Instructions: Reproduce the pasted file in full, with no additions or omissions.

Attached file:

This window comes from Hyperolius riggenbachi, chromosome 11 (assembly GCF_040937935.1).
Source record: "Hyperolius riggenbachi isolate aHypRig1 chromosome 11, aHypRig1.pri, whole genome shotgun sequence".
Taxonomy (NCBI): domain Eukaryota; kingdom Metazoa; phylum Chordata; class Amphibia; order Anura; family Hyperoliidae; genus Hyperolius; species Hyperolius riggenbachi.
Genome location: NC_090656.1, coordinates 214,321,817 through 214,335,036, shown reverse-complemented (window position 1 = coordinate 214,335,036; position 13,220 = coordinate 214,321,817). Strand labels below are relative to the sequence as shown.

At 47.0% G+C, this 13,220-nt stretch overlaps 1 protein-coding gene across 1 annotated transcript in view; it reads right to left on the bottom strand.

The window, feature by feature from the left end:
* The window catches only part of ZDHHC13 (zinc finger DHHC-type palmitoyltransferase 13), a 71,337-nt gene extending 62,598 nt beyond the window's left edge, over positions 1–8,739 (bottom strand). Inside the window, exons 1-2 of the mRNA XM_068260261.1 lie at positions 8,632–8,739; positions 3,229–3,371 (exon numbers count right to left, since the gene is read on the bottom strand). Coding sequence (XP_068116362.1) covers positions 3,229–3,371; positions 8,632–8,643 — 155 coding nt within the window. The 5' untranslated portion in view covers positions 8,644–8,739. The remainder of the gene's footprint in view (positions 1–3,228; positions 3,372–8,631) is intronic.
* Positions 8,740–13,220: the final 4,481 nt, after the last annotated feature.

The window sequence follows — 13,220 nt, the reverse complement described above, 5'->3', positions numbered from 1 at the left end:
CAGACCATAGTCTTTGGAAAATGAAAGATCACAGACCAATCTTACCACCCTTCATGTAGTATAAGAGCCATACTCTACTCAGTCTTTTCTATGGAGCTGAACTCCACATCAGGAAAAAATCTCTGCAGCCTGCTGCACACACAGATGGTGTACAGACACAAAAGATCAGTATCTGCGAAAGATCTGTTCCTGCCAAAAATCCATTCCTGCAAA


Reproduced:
This window comes from Hyperolius riggenbachi, chromosome 11 (assembly GCF_040937935.1).
Source record: "Hyperolius riggenbachi isolate aHypRig1 chromosome 11, aHypRig1.pri, whole genome shotgun sequence".
Taxonomy (NCBI): domain Eukaryota; kingdom Metazoa; phylum Chordata; class Amphibia; order Anura; family Hyperoliidae; genus Hyperolius; species Hyperolius riggenbachi.
Genome location: NC_090656.1, coordinates 214,321,817 through 214,335,036, shown reverse-complemented (window position 1 = coordinate 214,335,036; position 13,220 = coordinate 214,321,817). Strand labels below are relative to the sequence as shown.

At 47.0% G+C, this 13,220-nt stretch overlaps 1 protein-coding gene across 1 annotated transcript in view; it reads right to left on the bottom strand.

The window, feature by feature from the left end:
* The window catches only part of ZDHHC13 (zinc finger DHHC-type palmitoyltransferase 13), a 71,337-nt gene extending 62,598 nt beyond the window's left edge, over positions 1–8,739 (bottom strand). Inside the window, exons 1-2 of the mRNA XM_068260261.1 lie at positions 8,632–8,739; positions 3,229–3,371 (exon numbers count right to left, since the gene is read on the bottom strand). Coding sequence (XP_068116362.1) covers positions 3,229–3,371; positions 8,632–8,643 — 155 coding nt within the window. The 5' untranslated portion in view covers positions 8,644–8,739. The remainder of the gene's footprint in view (positions 1–3,228; positions 3,372–8,631) is intronic.
* Positions 8,740–13,220: the final 4,481 nt, after the last annotated feature.

The window sequence follows — 13,220 nt, the reverse complement described above, 5'->3', positions numbered from 1 at the left end:
CAGACCATAGTCTTTGGAAAATGAAAGATCACAGACCAATCTTACCACCCTTCATGTAGTATAAGAGCCATACTCTACTCAGTCTTTTCTATGGAGCTGAACTCCACATCAGGAAAAAATCTCTGCAGCCTGCTGCACACACAGATGGTGTACAGACACAAAAGATCAGTATCTGCGAAAGATCTGTTCCTGCCAAAAATCCATTCCTGCAAA